Accessibility links

Breaking News

Deadly Kyrgyz Crash Leaves Cloud Of Intrigue

The Kyrgyz opposition believe the death of the president's former chief of staff was no accident.
The Kyrgyz opposition believe the death of the president's former chief of staff was no accident.
What is known for certain is that the charred wreckage from an automobile accident outside the Kyrgyz capital has significantly raised political tensions.

It is also known that while the government is awaiting DNA tests being conducted in Kazakhstan to confirm the identities of three bodies found in one of the vehicles involved, the wife of Medet Sadyrkulov has said that a chain found amid the wreckage was worn by her husband.

And at a press conference, Interior Ministry spokesman Moldomusa Kongantiev said Sadyrkulov's dentist has identified his remains through his dental records.

What the country's political opposition doubts is whether it was an accident at all.

Calling for an independent inquiry, opposition leaders have accused the government of assassinating a key power broker who had recently left President Kurmanbek Bakiev's government and was rumored to be on the verge of joining the opposition.

The Kyrgyz government denies any role in Sadyrkulov's death. Bakiev has promised to personally oversee the investigation and has warned against jumping to baseless conclusions until its completion.

But opponents say it is the most recent example of a government effort to intimidate the opposition, which has threatened to stage rallies to condemn what it calls the government's increasing pressure on its opponents.

Conspiracy Theories

Before leaving his position as head of the presidential office in January, Sadyrkulov was widely considered the "gray cardinal" of Kyrgyz politics. Before he left, Sadyrkulov had been mediating talks between the president and the opposition.

Leaders of the opposition Ata-Meken party have added to the intrigue by claiming that Sadyrkulov had been planning to join the opposition, and that he would have been capable of raising funds to organize antigovernment protests.

Medet Sadyrkulov
Although Sadyrkulov's departure from the presidential administration led to whispers that he had been forced out to allow Bakiev to appoint someone who was more loyal, Sadyrkulov himself never publicly criticized the president and said in January that he was leaving voluntarily.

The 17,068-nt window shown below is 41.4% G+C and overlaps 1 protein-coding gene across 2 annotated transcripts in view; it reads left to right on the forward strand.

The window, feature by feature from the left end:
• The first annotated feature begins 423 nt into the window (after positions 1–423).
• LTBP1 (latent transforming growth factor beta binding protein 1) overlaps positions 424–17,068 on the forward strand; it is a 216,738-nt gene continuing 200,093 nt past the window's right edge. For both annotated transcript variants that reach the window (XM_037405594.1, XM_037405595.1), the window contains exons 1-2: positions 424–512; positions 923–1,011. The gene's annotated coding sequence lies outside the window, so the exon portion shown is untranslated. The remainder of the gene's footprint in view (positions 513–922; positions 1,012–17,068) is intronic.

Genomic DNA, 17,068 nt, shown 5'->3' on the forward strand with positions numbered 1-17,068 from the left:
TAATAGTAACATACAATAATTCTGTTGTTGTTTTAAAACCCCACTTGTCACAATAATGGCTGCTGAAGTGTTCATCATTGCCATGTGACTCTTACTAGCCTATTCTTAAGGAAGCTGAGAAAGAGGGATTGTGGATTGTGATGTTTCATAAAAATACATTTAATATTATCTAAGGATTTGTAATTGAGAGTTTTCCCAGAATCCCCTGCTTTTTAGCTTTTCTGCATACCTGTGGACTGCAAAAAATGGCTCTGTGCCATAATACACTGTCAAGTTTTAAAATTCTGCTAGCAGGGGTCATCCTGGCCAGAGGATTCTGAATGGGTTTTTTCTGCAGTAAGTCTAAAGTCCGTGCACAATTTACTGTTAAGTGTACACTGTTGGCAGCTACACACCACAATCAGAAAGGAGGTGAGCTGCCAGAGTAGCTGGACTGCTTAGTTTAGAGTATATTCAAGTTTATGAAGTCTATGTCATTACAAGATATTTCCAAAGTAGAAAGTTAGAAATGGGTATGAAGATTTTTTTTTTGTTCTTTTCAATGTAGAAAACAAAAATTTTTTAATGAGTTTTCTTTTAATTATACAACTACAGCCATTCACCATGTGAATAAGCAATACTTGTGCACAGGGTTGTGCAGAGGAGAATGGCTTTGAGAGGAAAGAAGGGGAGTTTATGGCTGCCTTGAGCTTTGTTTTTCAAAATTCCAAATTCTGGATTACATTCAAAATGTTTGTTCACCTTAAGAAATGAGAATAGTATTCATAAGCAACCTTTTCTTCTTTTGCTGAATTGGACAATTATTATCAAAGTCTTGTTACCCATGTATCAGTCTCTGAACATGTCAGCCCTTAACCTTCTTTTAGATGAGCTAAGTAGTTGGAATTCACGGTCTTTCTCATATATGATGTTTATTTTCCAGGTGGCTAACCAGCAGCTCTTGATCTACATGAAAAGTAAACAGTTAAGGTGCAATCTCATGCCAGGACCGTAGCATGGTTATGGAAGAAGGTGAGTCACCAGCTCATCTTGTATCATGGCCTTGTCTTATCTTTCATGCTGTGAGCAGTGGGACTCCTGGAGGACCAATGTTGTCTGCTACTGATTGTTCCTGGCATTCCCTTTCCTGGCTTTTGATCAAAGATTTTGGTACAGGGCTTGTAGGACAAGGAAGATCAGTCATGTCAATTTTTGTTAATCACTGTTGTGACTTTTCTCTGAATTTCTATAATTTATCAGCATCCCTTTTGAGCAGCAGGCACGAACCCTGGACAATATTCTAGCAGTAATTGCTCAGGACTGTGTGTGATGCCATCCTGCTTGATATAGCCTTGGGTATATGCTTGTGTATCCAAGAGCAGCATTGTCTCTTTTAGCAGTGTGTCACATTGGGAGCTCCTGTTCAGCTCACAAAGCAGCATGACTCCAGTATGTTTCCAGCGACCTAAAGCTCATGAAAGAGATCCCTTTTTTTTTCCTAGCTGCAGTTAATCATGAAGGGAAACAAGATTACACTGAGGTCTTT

"This was my own decision. The work was very hard," Sadyrkulov said, adding that after 2 1/2 years in parliament and then heading the presidential administration, "changes are happening, new tasks have been planned. New people have to come to carry out these tasks."

But the statements Sadyrkulov made in January are doing little to stop the stream of conspiracy theories being proffered by opposition politicians. Many of these theories center on Sadyrkulov posing a great threat to the government because he "knew too much."

Elmira Ibraimova, who left her position as deputy prime minister in January and joined the opposition, has claimed that Sadyrkulov and his fellow passengers were killed before their bodies were moved to the scene of the accident.

Ibraimova told RFE/RL's Kyrgyz Service that Sadyrkulov had received many death threats. "A week ago Medet Chokanovich [Sadyrkulov] told me, 'Some people lurk outside my home all the time, they want to kill me,'" she said. "We had a good relationship and we were in contact with each other."

Sending A Message?

Two years ago, Sadyrkulov reportedly received body parts -- ears and fingers -- that were wrapped up and sent to his home. The opposition United People’s Movement says that now, Sadyrkulov's death can be taken as a message to the opposition.

The latest case adds to the already tense political atmosphere in the impoverished Central Asian country, once considered an island of democracy in the region. Pro-opposition journalists and government opponents have increasingly come under pressure in recent months.

Criminal charges have been brought against a number of high-profile opposition leaders.

In one example, former Foreign Minister Alikbek Jekshenkulov has been accused of involvement in the murder a Turkish businessmen, a charge he denies.

In another, Ata-Meken party leader Omurbek Tekebaev was facing illegal-weapons-possession charges after he took part in an unsanctioned rally. Those charges were later dropped.

The country's media situation has also deteriorated of late.

This month, pro-opposition journalist Syrgak Abdyldaev was stabbed more than 30 times outside his office in Bishkek.

That incident was followed by an incident in which a television cameraman, Bakhadir Kenjebaev, was severely beaten by unknown assailants in the city of Osh.

Also in recent weeks, Vitaly Ponomaryov, a prominent observer for the Russian human rights group Memorial, was barred from entering Kyrgyzstan.

RFE/RL's Kyrgyz Service contributed to this report

Crash Scene

From The Scene

Correspondents for RFE/RL's Kyrgyz Service visited the site of the car wreck that allegedly killed former presidential chief of staff Medet Sadyrkulov. Narration in Kyrgyz. Play

  • 16x9 Image

    Farangis Najibullah

    Farangis Najibullah is a senior correspondent for RFE/RL who has reported on a wide range of topics from Central Asia, including the impact of Russia’s invasion of Ukraine on the region. She has extensively covered efforts by Central Asian states to repatriate and reintegrate their citizens who joined Islamic State in Syria and Iraq.

RFE/RL has been declared an "undesirable organization" by the Russian government.

If you are in Russia or the Russia-controlled parts of Ukraine and hold a Russian passport or are a stateless person residing permanently in Russia or the Russia-controlled parts of Ukraine, please note that you could face fines or imprisonment for sharing, liking, commenting on, or saving our content, or for contacting us.

To find out more, click here.